UGANDA: One Hundred Ugandan Graduates Leave for Contract Work in Iraq

Ugandan graduates left the country for Iraq in spite of protests from Members of Parliament. Special Operations Consulting Security Management Group (SOC-SMG), a Nevada-based security firm, engaged Kasango to recruit people for non-combat security jobs i
Publisher Name: 
The New Vision

A TOTAL of 100 Ugandan graduates and S6 leavers on Thursday evening left the country for Iraq in spite of protests from Members of Parliament.

The recruits left Entebbe Airport at around 10:20pm aboard Emirates Airways and had landed in Dubai by midday yesterday, sources said.

A Kampala lawyer, Bob Kasango of Hall Partners, contracted by an international security firm to recruit Ugandans, yesterday said, "They left on Thursday evening and I think they should be in Dubai by this time."

"I am in touch with SOC-SMG and we are waiting for them to reach Iraq. I can assure you that they will be safe," Kasango said, declining to give details.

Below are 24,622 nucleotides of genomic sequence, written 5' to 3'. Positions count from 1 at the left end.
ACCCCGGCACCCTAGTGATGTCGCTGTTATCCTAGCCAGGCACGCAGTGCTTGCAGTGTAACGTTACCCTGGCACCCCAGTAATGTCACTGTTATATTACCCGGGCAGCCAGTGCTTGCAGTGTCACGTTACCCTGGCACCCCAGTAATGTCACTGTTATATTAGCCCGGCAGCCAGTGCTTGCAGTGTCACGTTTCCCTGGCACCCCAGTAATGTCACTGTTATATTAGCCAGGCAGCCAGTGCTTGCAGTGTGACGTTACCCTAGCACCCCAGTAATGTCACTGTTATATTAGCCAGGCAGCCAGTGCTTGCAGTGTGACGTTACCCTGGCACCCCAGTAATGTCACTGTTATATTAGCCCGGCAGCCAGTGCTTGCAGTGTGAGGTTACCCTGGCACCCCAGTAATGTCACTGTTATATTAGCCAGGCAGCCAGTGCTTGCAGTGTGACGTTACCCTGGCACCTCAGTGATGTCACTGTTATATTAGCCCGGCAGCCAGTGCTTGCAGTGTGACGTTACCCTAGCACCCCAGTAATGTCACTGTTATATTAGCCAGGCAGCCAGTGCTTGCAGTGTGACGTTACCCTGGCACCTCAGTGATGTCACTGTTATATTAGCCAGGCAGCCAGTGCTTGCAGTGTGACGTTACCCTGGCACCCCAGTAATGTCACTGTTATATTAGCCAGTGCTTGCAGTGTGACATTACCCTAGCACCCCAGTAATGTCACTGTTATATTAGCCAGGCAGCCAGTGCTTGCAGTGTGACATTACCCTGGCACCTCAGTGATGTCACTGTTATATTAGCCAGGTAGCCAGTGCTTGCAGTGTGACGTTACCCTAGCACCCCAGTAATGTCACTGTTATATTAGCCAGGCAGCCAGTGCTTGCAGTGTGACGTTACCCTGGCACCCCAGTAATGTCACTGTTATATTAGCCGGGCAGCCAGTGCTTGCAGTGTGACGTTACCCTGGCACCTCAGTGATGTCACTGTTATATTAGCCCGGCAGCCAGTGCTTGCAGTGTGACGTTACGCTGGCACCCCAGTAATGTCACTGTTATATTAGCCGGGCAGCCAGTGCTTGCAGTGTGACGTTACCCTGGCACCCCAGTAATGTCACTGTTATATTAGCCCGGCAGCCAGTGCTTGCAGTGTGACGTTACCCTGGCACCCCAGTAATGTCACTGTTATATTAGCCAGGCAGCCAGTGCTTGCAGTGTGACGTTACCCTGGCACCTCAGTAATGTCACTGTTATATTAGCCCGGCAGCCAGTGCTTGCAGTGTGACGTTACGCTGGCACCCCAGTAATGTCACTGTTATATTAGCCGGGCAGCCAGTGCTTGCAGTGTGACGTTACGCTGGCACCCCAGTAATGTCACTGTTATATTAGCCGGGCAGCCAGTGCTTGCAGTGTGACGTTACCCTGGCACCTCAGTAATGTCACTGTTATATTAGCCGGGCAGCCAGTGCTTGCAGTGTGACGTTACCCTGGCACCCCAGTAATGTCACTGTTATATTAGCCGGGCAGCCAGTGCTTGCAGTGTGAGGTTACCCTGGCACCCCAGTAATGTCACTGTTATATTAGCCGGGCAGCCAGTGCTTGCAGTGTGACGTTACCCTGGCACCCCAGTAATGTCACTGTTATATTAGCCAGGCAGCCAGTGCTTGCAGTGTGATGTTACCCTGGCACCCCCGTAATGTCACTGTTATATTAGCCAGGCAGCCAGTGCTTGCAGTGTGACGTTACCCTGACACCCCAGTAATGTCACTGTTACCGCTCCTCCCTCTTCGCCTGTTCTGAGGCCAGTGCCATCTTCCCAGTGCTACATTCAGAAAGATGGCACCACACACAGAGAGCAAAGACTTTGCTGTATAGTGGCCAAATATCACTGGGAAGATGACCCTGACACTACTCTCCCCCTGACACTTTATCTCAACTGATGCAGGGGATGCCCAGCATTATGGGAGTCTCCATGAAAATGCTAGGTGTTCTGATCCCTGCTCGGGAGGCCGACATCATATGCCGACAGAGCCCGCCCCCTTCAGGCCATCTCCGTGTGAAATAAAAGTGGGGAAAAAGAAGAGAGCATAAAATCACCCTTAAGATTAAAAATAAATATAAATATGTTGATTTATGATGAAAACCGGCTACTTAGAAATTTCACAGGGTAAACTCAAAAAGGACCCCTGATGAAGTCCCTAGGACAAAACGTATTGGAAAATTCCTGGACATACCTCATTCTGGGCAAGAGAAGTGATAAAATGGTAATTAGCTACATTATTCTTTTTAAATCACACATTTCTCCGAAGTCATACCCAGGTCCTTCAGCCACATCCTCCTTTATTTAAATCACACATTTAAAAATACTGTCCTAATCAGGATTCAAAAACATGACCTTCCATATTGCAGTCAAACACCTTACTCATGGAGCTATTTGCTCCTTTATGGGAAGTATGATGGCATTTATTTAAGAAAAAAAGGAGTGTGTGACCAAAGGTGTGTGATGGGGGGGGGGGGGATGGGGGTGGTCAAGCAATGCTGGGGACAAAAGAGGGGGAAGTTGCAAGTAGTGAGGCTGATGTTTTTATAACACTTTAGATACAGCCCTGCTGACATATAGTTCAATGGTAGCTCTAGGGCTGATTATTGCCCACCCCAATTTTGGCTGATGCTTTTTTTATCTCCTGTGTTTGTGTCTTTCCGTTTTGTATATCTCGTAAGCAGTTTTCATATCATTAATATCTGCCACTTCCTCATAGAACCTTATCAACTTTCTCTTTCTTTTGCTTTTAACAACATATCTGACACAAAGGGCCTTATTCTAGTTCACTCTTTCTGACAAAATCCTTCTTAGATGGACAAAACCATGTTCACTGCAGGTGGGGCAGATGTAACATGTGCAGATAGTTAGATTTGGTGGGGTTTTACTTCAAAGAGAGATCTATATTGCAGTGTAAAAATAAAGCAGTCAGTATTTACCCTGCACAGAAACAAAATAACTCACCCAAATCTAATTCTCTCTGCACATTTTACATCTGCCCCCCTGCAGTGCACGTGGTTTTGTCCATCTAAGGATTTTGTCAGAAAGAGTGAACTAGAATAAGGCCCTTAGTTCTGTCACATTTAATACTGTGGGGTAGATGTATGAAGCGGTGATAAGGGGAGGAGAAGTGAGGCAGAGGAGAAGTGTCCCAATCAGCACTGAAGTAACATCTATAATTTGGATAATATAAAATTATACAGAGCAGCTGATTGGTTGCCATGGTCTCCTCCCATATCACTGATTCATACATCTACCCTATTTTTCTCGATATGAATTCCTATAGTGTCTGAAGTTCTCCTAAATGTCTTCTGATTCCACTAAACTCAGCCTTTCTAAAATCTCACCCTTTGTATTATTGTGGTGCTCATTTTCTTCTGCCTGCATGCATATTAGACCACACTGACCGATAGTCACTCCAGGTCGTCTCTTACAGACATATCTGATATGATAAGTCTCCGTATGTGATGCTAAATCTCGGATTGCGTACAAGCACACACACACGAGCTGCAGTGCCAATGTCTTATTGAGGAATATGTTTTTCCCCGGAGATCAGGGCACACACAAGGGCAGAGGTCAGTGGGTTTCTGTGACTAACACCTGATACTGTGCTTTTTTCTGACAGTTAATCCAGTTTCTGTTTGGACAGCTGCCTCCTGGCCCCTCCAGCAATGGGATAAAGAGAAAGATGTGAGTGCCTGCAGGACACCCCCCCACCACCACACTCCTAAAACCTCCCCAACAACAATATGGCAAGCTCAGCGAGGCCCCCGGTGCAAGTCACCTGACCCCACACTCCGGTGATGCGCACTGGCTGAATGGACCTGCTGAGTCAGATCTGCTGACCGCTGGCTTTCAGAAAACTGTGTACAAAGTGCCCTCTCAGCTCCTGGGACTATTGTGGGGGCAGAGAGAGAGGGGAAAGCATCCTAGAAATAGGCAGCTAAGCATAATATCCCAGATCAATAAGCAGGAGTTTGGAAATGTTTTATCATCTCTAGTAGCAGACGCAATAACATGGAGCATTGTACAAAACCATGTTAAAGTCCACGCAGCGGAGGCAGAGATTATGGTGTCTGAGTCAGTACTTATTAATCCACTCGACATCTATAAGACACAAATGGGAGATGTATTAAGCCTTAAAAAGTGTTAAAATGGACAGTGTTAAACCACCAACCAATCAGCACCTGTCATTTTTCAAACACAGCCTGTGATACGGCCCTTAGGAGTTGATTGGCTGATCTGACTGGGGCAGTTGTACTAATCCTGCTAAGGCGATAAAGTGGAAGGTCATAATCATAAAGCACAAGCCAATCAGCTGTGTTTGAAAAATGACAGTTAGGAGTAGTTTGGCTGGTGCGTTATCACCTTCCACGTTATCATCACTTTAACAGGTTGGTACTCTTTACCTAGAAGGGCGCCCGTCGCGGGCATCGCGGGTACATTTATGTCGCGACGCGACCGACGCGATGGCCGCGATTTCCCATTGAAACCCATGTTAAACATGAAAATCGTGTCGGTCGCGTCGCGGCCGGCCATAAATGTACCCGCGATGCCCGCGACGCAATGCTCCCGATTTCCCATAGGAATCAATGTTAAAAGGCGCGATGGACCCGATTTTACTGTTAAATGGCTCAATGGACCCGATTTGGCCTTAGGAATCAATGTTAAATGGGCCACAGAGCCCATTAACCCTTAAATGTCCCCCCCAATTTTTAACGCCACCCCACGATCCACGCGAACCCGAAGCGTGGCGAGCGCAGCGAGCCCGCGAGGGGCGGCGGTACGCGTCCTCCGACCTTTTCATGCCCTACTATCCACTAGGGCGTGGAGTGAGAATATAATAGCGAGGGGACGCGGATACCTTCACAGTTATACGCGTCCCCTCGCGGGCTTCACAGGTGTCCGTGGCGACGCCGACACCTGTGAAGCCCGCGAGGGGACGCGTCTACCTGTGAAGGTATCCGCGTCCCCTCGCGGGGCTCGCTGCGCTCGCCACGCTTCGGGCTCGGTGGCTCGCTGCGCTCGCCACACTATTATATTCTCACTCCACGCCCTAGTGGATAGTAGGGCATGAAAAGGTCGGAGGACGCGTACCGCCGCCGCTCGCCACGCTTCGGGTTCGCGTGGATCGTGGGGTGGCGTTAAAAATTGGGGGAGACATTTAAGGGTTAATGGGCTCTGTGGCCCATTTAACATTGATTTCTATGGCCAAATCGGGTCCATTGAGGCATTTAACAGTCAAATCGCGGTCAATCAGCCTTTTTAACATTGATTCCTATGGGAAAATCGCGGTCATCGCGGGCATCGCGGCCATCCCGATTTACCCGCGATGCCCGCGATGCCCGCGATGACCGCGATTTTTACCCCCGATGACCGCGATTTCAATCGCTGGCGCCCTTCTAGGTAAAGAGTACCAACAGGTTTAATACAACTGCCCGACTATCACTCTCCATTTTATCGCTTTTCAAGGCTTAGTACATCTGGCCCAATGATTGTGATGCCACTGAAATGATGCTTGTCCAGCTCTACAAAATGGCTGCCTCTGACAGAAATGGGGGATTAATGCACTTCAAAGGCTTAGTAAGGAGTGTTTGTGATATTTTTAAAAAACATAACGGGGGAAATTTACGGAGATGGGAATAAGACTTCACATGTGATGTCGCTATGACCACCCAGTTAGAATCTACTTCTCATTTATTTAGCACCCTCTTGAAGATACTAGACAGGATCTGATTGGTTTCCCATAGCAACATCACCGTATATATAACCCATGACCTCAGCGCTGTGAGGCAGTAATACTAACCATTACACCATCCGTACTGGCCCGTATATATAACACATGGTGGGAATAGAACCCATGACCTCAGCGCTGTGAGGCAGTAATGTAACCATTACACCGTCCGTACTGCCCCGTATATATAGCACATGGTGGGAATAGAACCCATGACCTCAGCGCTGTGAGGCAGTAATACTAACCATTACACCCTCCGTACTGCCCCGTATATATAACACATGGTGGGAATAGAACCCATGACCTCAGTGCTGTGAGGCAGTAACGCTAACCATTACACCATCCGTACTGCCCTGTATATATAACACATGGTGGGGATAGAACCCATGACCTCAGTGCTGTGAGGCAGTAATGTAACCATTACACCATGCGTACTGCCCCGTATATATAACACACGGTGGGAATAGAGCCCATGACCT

Special Operations Consulting Security Management Group (SOC-SMG), a Nevada-based security firm, engaged Kasango to recruit people for non-combat security jobs in Iraq and other countries.

Kasango sub-contracted Askar Security Services to carry out the recruitment exercise. He told journalists in Kampala last week that the recruits would be given accommodation, health insurance and a salary of between US$700-$1,000.

"Money will be sent to their accounts in Uganda and the firm provides insurance for the employees. In case of injury, a person is entitled to $300,000. In case of death, the next of kin gets $1m," he said.

Kasango said this was a private venture, which the MPs should respect.

"They (MPs) have failed to address the issue of joblessness. I was contacted by SOC-SMG and in the spirit of patriotism, I thought it worth trying out. The problem is that some MPs think they have a monopoly of reason," he said.

A recruit said on Thursday that he felt a bit scared but was told that their duty station was out of danger.

The recruits were on Wednesday secretly recalled by Askar Security Services office in Kamwokya and asked to report on Thursday morning.

"They also told us about the security risks in Iraq and they asked those who were not ready to stay but all of us chose to go," a recruit said.

Internal affairs state minister Kezimbira Miyingo told Parliament that the Government knew about the recruitment but told the two foreign firms involved that it would not play any role in the deal.

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